The Cloudlifter is one of the most popular inline microphone preamps and is used to increase the gain of the signal to an optimal level for recording.
However, there are many other options that can also be used for this purpose.
What are the best Cloudlifter alternatives?
Good Cloudlifter alternatives are Inline microphone activators that provide around +25dB of clean gain and can be used in place of the Cloudlifter.
Some notable options that can boost the signal of your microphone include the GoXLR by TC Helicon, the RODECaster Pro, and the FetHead by Triton Audio.
Although the Cloudlifter is undeniably one of the best-known gain booster devices, this doesn’t necessarily mean it is the ideal option for your recording setup.
All inline microphone preamps produce varying tonal and dynamic results, so it’s a good idea to explore all of the options available to you before deciding which to go for.
In this guide, we’ve identified the best alternatives to the Cloudlifter and provided some vital information on how they work.
Are There Any Good Alternatives To The Cloud Lifter?
The Cloudlifter was first introduced in 2010, and since then it has become extremely popular amongst recording engineers, musicians, podcasters, and other audio creators.
There are many contributing factors to this mic preamp’s success, but perhaps the most prominent is its ability to add up to +25dB of clean boost to a microphone’s signal.
The transparent way that the Cloudlifter boosts the signal has led to many Shure SM7B users preferring this device over alternatives. When the Cloudlifter was initially released, there weren’t a lot of other options available.
However, over a decade later, a large number of capable alternatives have been created with the capabilities to rival it.
One of the main reasons that creators may be looking for an alternative to the Cloudlifter is that it is a fairly expensive device.
The reputation that it has built over the years means that many people are willing to pay the hefty price tag to acquire it.
Those who are on a tight budget, or would rather save some of their funds to invest in improving other aspects of their audio setup will be pleased to know that there are many more affordable alternatives to the Cloudlifter which produce very similar results.
Some of these cheaper alternatives even have additional features and capabilities which the Cloudlifter doesn’t provide.
They may be less well-known than the Cloudlifter, but many would argue that these alternatives provide an equal if not better clean boost in addition to being better value for money.
It’s important to note that the Cloudlifter is worthy of all the success it has experienced in recent years. The device is brilliantly designed, very easy to use, and for many, is a good investment.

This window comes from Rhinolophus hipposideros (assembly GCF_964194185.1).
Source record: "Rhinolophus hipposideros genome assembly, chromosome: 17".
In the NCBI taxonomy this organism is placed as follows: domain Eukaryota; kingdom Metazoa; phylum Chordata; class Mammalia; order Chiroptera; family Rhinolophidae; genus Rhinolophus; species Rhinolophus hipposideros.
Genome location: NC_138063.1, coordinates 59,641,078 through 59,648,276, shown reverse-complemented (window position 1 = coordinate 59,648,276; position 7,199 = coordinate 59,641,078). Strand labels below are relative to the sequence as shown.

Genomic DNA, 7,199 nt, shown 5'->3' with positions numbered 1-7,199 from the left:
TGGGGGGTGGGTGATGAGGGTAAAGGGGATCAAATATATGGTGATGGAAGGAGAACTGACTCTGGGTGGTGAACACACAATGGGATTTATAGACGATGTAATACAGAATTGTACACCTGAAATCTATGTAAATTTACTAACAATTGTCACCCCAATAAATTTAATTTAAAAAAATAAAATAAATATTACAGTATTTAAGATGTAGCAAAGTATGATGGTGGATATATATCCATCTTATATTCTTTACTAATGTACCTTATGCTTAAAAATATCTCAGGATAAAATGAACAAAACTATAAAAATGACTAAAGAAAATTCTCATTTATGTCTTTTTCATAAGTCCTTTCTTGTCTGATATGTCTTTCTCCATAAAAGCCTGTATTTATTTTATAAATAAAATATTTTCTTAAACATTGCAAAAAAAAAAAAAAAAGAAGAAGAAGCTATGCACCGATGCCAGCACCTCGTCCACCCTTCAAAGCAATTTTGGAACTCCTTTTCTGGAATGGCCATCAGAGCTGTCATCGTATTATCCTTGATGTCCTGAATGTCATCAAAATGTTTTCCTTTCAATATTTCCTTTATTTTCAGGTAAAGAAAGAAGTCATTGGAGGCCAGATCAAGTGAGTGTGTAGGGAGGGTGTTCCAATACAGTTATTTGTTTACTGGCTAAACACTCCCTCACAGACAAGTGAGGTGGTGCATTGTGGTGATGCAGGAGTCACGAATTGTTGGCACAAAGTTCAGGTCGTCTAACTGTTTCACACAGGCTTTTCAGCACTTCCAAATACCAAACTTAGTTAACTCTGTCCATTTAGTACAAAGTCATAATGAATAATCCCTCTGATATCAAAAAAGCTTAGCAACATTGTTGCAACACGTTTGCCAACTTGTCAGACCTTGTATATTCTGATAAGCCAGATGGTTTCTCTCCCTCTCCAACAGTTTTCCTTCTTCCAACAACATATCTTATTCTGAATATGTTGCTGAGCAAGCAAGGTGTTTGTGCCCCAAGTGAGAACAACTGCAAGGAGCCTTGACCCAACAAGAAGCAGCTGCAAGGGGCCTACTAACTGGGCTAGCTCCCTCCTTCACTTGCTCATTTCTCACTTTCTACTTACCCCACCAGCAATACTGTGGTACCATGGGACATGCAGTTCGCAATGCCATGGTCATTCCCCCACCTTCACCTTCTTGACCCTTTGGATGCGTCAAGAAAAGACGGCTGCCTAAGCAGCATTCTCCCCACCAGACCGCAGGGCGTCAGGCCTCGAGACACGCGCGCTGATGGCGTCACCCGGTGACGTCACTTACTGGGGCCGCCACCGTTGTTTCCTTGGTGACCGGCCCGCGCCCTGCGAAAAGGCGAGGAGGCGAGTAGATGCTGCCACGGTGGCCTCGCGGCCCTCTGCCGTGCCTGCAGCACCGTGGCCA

However, when you’re considering buying new audio gear it’s always a good idea to look at all of the options available to ensure you get the best product to suit your budget and requirements.
High-End Cloudlifter Alternatives
Although the Cloudlifter can be used with any low-gain microphone, it is best known for its compatibility with the popular Shure SM7B.
The SM7B is one of the best-selling vocal microphones in the world and is brilliant at capturing spoken word, making it a good choice for podcasts, voiceovers, and interviews.
The Cloudlifter isn’t the only inline microphone booster that can be used with the SM7B and similar microphones, though. Another great option is the GoXLR by TC Helicon.
In addition to providing ample gain to the signal, this device also acts as a mixer. It has a built-in compressor, limiter, and de-esser, making it the ultimate tool for vocal recordings.
Unlike the Cloudlifter which only performs the function of adding +25dB of clean boost to the mic signal, the GoXLR allows you to process your recordings before they reach the audio interface.
It includes a wide range of high-quality vocal effects, including reverbs, delays, and pitch shifters.
You can even correct the pitch of your vocal recordings in real-time with this device by using the innovative hard tune feature.
Furthermore, it includes an onboard sampler, so you can record loops of audio and integrate them into your recordings.
The GoXLR app also allows you to control all of the various aspects of the device, and import more samples and presets from TC Helicon’s extensive online library.
Another high-end alternative to the Cloudlifer is Rode’s RODECaster Pro. Designed for podcasters, this device goes above and beyond the capabilities of the Cloudlifter.